UR Environmental Health Sciences Center receives federal boost



Paige Lawrence of the University of Rochester and her team at the Center for Environmental Health Sciences will be able to continue their work examining the impact of exposure to environmental agents on human health. The center recently received a renewed federal grant of $ 7.7 million over five years.

The money from the National Institute of Environmental Health Sciences marks five decades of support for the UR center, which has attracted more than $ 100 million in extramural funding since its inception in 1975, according to officials. It is headed by Lawrence, Professor of Wright Family Research and Chairman of the Department of Environmental Medicine.

Paige Lawrence, Director, EHSC
(Photo: UR)

The mission of the EHSC: to improve public health “by discovering the ways in which environmental exposures, alone or in combination, contribute to health risks throughout life, and translating the findings into strategies to mitigate them. risks and improve human health ”.

With a focus on laboratory work that studies how environmental chemicals contribute to disease and impact on population health, the center aims to provide researchers with access to resources and facilities. It also supports programs that train the next generation of environmental health researchers. The centre’s community engagement core works with community organizations, local governments, and healthcare professionals to address environmental health issues through education and awareness.

Perhaps the most visible influence of EHSC’s work in the recent past is the formation of the Coalition to Prevent Lead Poisoning in Rochester. About two decades ago, studies showed that children in the city of Rochester had blood lead levels 10 times higher than the national rate. Researchers at the center helped identify sources of lead dust in homes and creative ways to reduce it. A municipal law on lead, now adopted by other municipalities nationwide, has helped to reduce the number of children with high levels of lead by 90%.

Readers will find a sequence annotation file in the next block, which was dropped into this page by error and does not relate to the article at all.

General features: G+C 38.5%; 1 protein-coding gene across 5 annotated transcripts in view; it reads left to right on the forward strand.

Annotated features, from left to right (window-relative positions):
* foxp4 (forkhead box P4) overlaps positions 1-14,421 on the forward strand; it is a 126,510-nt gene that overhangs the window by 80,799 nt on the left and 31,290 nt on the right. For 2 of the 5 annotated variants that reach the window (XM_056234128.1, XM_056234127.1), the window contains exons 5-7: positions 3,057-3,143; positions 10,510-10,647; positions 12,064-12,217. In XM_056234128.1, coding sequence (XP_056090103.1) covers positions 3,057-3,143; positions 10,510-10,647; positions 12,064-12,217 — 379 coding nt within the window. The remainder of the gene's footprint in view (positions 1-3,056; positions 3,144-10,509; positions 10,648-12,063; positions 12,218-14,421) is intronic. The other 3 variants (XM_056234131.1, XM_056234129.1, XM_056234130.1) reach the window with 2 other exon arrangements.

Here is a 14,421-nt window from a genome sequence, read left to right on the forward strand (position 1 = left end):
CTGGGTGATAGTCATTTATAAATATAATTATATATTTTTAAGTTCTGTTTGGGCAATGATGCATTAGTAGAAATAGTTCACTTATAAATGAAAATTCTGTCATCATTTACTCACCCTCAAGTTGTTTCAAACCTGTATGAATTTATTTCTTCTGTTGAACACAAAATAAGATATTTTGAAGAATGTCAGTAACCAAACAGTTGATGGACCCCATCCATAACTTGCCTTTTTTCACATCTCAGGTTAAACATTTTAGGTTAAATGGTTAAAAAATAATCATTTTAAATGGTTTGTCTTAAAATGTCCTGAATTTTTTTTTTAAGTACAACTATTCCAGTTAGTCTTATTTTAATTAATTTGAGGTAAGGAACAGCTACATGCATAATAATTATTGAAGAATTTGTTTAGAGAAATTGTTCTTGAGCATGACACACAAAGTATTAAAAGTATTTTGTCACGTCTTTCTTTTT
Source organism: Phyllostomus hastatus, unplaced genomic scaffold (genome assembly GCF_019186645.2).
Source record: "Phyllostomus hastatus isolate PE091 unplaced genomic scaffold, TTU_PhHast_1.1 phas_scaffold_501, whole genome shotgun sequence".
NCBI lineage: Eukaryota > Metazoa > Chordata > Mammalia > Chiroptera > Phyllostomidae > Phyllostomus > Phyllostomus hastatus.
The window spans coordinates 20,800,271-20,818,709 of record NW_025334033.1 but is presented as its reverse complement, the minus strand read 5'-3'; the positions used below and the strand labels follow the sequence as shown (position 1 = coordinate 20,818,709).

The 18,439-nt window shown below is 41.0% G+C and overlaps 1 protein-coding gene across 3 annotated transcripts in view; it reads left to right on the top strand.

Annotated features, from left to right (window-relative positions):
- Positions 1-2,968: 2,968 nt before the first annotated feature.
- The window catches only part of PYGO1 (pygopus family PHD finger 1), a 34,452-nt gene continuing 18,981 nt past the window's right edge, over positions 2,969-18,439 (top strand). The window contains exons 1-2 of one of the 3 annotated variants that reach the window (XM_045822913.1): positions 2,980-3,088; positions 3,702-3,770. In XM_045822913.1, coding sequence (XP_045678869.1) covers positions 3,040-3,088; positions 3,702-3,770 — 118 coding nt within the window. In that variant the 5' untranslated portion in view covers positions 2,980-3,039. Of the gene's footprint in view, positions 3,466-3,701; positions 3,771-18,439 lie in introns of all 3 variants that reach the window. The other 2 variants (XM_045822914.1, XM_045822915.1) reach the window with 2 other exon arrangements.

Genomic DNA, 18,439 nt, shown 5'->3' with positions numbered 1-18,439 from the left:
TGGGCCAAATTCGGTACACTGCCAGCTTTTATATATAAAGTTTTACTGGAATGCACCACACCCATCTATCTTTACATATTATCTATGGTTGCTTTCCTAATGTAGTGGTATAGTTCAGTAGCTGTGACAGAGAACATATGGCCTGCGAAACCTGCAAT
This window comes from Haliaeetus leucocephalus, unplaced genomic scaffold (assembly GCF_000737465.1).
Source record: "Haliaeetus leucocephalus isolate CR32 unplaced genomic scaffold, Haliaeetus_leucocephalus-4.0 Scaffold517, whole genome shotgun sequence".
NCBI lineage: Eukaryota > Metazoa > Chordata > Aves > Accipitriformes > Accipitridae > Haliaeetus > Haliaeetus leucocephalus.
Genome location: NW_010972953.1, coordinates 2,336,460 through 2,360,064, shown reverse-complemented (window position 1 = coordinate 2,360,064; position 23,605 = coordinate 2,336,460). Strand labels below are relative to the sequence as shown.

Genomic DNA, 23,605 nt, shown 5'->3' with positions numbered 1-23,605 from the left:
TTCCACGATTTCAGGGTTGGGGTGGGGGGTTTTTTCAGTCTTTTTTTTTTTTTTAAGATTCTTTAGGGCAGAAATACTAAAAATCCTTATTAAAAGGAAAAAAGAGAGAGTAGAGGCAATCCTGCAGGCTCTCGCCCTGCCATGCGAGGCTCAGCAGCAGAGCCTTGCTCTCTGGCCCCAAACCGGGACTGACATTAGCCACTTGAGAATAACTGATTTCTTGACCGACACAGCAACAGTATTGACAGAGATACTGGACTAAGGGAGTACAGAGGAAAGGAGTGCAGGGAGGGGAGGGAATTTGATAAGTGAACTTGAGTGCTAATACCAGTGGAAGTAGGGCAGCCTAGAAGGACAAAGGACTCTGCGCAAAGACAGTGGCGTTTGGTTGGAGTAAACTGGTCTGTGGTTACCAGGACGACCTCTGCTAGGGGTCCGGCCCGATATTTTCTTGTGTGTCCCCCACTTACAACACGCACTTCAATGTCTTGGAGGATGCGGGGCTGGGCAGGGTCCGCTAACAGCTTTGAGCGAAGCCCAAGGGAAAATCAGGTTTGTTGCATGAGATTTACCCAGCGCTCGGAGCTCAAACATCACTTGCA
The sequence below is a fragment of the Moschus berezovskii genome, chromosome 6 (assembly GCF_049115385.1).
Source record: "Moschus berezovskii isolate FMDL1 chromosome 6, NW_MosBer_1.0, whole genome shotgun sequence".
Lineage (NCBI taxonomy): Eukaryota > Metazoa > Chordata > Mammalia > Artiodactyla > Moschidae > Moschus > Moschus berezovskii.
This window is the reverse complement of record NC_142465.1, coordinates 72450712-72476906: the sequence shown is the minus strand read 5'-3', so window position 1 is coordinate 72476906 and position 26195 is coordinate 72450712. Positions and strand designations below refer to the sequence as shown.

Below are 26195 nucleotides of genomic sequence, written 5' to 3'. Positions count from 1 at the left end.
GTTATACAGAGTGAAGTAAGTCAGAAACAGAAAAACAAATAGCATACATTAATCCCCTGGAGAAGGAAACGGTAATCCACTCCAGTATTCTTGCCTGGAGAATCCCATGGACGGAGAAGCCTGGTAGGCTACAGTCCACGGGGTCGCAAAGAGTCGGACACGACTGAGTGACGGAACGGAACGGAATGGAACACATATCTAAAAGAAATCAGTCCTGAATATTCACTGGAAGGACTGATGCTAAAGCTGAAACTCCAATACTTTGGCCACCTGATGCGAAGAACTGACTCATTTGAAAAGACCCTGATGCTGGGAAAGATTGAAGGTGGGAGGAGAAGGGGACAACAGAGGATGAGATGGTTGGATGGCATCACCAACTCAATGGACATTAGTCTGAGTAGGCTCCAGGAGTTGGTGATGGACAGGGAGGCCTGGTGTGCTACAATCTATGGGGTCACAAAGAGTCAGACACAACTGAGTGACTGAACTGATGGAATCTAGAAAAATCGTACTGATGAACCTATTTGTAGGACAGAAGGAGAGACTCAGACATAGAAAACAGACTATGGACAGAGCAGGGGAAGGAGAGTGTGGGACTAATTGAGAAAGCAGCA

High levels of lead can damage the brain, leading to learning disabilities, behavioral problems, and other health deficits throughout a child’s life. The Coalition to Prevent Lead Poisoning remains an education and advocacy agency that empowers communities and residents to prevent lead poisoning.

The centre’s influence has also been felt globally. The Seychelles Child Development Study, for example, involves the Seychelles Ministries of Health and Education, the University of Ulster in Northern Ireland and the UR. The project, which began in the mid-1980s, is investigating factors that may suggest links between mercury exposure and child development, including disabilities like autism.

The popularity of vaping has led researchers to study the chemicals found in flavored tobacco products and their impact on the body. The findings have helped inform policy and are being used in efforts to ban the sale of flavored vaping products, UR said.

Yet too few people understand the role of environmental health specialists. A report from Pew Research in 2019 found that while those polled had a positive opinion of these researchers, only 12% said they knew a lot about this line of work. Sixty-three percent said they knew a little about it.

As the world tries to figure out pollutants and harsh chemicals, Rochester might have an advantage. It has one of the 26 NIEHS-designated major centers of excellence for environmental health research in the United States.

Smriti Jacob is editor-in-chief of Rochester Beacon.



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